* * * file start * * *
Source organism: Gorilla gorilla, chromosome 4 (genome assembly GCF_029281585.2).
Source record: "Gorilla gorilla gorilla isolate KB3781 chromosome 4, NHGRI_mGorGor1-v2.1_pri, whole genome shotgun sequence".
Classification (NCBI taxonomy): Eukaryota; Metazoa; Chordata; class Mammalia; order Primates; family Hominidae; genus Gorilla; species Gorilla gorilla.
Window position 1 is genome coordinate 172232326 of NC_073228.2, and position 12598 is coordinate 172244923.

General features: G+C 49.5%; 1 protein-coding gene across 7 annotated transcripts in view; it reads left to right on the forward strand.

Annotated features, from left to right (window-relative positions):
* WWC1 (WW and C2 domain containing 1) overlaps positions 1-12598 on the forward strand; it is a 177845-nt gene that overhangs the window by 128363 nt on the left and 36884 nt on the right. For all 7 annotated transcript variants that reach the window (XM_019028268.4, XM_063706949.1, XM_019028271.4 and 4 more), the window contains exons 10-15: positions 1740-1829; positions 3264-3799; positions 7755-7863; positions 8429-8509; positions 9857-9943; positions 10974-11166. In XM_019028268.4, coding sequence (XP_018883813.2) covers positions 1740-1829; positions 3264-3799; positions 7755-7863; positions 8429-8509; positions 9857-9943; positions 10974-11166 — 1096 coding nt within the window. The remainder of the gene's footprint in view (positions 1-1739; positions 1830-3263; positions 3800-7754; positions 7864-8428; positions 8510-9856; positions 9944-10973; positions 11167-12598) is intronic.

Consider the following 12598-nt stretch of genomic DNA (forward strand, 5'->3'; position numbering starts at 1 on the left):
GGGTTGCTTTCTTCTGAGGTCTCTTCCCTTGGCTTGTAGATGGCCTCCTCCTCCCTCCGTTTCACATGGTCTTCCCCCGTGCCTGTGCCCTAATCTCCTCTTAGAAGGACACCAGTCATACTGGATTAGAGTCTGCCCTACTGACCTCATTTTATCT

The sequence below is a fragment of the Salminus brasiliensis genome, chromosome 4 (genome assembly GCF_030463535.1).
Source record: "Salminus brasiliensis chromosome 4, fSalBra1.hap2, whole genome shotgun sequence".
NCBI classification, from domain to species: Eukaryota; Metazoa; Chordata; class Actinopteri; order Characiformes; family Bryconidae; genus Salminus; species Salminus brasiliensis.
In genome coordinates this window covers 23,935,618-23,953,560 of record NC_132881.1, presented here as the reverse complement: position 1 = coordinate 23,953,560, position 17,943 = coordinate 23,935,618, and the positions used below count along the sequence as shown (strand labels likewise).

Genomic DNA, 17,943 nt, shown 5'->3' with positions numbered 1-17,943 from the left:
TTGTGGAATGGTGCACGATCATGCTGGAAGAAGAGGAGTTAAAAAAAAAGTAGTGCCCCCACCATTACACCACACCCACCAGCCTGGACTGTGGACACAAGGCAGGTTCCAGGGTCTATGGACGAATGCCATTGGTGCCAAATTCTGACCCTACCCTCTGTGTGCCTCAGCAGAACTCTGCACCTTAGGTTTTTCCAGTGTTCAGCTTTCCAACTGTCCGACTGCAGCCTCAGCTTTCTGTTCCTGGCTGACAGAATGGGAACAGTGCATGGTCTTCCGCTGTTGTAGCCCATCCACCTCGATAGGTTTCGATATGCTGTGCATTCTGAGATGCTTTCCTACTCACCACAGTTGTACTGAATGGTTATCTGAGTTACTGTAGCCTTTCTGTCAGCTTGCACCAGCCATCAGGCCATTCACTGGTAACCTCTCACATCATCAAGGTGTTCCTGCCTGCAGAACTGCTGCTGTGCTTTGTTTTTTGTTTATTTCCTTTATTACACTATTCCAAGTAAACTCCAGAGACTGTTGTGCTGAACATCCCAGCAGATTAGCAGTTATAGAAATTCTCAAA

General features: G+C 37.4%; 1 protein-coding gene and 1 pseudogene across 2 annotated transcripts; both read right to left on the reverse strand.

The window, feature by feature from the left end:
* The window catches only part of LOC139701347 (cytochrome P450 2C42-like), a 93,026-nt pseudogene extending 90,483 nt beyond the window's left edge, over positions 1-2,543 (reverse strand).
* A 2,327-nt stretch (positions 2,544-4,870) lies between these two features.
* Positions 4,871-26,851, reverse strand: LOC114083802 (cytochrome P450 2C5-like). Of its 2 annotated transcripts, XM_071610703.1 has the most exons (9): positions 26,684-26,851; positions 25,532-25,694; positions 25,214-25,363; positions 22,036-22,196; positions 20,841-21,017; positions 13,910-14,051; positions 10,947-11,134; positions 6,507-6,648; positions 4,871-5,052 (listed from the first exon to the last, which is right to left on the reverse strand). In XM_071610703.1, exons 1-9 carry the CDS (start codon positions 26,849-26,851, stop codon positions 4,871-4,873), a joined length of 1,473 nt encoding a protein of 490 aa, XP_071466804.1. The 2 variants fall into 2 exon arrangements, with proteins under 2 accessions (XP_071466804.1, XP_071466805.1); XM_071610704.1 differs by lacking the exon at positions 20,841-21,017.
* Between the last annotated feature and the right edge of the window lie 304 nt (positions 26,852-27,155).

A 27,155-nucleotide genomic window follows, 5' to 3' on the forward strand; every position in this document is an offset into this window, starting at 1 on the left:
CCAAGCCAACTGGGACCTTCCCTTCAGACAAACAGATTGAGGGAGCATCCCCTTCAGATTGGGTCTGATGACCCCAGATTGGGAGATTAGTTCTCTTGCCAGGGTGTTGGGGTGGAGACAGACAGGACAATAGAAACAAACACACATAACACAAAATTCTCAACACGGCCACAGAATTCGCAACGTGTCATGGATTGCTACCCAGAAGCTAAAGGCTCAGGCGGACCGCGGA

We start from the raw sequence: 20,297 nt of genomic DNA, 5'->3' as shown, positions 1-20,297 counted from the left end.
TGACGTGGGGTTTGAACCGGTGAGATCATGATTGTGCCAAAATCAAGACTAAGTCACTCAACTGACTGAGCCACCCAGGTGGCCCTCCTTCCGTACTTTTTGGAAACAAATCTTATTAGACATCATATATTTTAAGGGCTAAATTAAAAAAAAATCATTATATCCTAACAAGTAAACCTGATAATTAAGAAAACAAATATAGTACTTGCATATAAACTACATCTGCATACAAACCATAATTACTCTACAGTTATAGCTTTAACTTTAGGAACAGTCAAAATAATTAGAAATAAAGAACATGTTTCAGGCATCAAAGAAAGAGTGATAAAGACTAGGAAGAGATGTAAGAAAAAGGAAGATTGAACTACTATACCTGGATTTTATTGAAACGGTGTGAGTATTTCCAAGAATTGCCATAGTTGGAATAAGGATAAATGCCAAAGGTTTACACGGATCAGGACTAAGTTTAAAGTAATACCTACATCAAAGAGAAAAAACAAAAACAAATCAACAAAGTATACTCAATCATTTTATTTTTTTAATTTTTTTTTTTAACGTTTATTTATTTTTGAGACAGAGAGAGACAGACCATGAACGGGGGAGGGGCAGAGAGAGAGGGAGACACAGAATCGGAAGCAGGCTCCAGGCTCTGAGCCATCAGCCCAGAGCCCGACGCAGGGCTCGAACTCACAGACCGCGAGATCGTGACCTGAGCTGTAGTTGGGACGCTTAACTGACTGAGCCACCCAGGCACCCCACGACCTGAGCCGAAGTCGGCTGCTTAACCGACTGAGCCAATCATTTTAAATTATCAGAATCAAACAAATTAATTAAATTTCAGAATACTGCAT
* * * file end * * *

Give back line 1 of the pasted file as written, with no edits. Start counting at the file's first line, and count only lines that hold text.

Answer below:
Source organism: Gorilla gorilla, chromosome 4 (genome assembly GCF_029281585.2).